The boat you're interested in may offer little opportunity for the broker to make money. He may have shown it to 13 other potential buyers that didn't like the boat. So the broker is going to spend his time talking to potential buyers of other boats with a greater chance of selling. If the broker continually shows boats w the biggest commission and the better buys he (or she) will make lots more money.
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Old 06-17-2013, 03:16 PM   #16
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We had a very different experience while we were shopping. We had limited our search well in advance, researched the exact model we wanted and compared all the Yachtworld listings. By the time I started contacting brokers, it was with very specific questions. Always got a response within a day or so. We flew out to see a few boats, made an offer on one (that was rejected); and a month later our perfect boat came on the market. Maybe the response was different becuase of the types of questions we asked? I will say that the brokers were very professional about following up with us, sending occassional emails asking about our progress but never pushy. I always made a point to respond and, when we finally had a contract on a boat, I sent each broker we had been in contact with an email to let them know we were out of the market. Many responded with congratulations and a simple request that we keep them in mind in the future. I was really impressed with the professionalism of the people we dealt with and felt that they deserved nonthing less from us. I'm sorry to hear that others have had less than stellar experiences.

EDIT - while I do see value in buyers brokers, we didn't wind up using one. It didn't seem to make as much sense given that we had a very specific boat in mind and there were relatively few on the market, so it was easy to do our own homework. That isn't to say that I wouldn't consider using a buyer's broker in the future. We did have a buyers broker when we bought our condo.
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Old 06-17-2013, 03:55 PM   #17
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Ninety percent of the people I talk to don't buy a boat within two years, ... I follow up, call back, or send emails on a regular basis knowing that most of that time spent will not produce a sale. When I talk to people who tell me things that don't make sense, want to finance a live aboard, want to insure a boat yet they have no experience, want to cross oceans on a waterski boat budget, I have to decide how much of my time to invest in them.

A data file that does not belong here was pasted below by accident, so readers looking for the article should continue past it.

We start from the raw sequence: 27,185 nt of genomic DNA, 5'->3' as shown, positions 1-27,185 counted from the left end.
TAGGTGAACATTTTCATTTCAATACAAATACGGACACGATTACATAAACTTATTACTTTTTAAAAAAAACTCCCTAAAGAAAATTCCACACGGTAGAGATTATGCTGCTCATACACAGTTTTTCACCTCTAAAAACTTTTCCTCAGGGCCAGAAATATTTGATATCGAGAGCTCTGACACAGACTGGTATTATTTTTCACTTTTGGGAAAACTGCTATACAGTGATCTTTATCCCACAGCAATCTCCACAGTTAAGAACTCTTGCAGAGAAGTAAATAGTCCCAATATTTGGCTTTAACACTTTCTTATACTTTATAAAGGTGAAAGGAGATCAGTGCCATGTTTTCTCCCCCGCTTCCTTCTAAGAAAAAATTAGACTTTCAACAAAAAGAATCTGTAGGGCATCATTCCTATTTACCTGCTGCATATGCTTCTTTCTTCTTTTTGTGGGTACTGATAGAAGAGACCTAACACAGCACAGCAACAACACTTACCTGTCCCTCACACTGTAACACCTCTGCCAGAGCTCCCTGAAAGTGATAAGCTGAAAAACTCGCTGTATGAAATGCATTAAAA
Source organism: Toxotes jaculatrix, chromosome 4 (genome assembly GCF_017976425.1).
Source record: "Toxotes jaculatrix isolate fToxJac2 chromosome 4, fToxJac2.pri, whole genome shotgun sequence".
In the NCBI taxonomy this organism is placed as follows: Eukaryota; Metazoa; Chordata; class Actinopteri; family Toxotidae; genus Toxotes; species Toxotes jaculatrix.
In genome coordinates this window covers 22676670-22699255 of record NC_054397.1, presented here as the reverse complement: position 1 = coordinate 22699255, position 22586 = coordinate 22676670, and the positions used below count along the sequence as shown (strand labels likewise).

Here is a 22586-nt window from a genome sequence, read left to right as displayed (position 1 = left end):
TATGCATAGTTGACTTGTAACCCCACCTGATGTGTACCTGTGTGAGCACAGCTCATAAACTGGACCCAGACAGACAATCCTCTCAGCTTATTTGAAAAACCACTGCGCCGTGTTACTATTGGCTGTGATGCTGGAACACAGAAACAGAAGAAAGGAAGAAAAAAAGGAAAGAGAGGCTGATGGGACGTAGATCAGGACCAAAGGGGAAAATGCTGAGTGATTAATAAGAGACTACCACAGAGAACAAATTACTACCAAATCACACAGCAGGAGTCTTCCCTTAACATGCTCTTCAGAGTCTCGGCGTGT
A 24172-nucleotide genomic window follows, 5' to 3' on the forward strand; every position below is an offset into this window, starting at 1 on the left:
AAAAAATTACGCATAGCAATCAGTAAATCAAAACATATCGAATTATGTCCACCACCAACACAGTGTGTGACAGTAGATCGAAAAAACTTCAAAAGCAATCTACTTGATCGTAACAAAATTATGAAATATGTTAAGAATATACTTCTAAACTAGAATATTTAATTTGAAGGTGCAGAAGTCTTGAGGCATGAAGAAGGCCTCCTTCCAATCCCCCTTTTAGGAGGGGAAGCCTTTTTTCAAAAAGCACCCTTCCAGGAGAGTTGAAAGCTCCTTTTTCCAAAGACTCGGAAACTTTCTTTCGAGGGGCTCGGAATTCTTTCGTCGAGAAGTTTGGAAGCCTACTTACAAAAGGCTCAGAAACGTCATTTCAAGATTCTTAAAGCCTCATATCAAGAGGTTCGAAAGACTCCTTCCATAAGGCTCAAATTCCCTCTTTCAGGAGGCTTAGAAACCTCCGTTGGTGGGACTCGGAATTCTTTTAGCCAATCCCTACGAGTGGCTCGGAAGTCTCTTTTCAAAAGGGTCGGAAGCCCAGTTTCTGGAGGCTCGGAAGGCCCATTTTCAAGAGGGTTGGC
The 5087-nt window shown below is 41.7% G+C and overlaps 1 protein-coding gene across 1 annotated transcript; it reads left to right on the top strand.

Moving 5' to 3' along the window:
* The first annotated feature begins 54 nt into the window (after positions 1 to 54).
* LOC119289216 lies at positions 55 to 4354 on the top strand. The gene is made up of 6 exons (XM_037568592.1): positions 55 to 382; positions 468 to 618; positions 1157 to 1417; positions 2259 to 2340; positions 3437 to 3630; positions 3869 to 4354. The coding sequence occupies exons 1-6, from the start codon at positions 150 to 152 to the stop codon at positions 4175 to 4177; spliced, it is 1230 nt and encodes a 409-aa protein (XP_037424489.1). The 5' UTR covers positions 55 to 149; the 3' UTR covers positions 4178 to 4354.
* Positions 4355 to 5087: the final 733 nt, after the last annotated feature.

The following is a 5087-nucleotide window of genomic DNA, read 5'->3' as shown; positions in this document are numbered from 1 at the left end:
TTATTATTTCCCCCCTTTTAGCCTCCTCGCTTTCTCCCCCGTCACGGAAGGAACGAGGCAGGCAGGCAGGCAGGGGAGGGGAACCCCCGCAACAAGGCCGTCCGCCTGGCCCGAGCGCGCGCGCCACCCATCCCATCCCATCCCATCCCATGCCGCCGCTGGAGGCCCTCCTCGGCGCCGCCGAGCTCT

Always presumed that's to be expected. Thanks for the confirmation!
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Old 06-17-2013, 05:33 PM   #18
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GG
while I'm not a boat broker, I have been in sales for 40 plus years. A sales rep only gets paid when they sell something. When you're selling big ticket items (like a boat that can cross oceans), they are definitely sizing you up and trying to determine how serious you are. There are only so many hours in a day, so right or wrong, if they feel that you're only a tire kicker and they have you an 10 other prospects to work with, you will get ignored.
Good luck
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Old 06-17-2013, 07:05 PM   #19
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There are only so many hours in a day, so right or wrong, if they feel that you're only a tire kicker and they have you an 10 other prospects to work with, you will get ignored.
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Old 06-18-2013, 01:14 AM   #20
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GG I've taken a few minutes to look over your web site/blog.

You are one very impressive young lady!

The actions you've seen from yacht brokers are probably the same way you, as a young person were dealt with when you first ventured into the real estate business.

I'm guessing nobody took you seriously then and I'm guessing that yacht brokers are not taking you seriously now.

As others have said, I'd keep it short and sweet on the phone. Ask a few questions regarding the condition of the boat your interested in, without sharing much personal. I would not share that you're a single mom and going to live aboard. You will get discounted as a dreamer right away. If they ask, tell them the truth that you are a real estate developer and leave it at that.

Then make it clear, if the boat is remote, that you'll be able to fly there and name a very soon in the future date. I'd bet that brokers get calls from a whole lot of out of state buyers that never show up to actually look at the boat.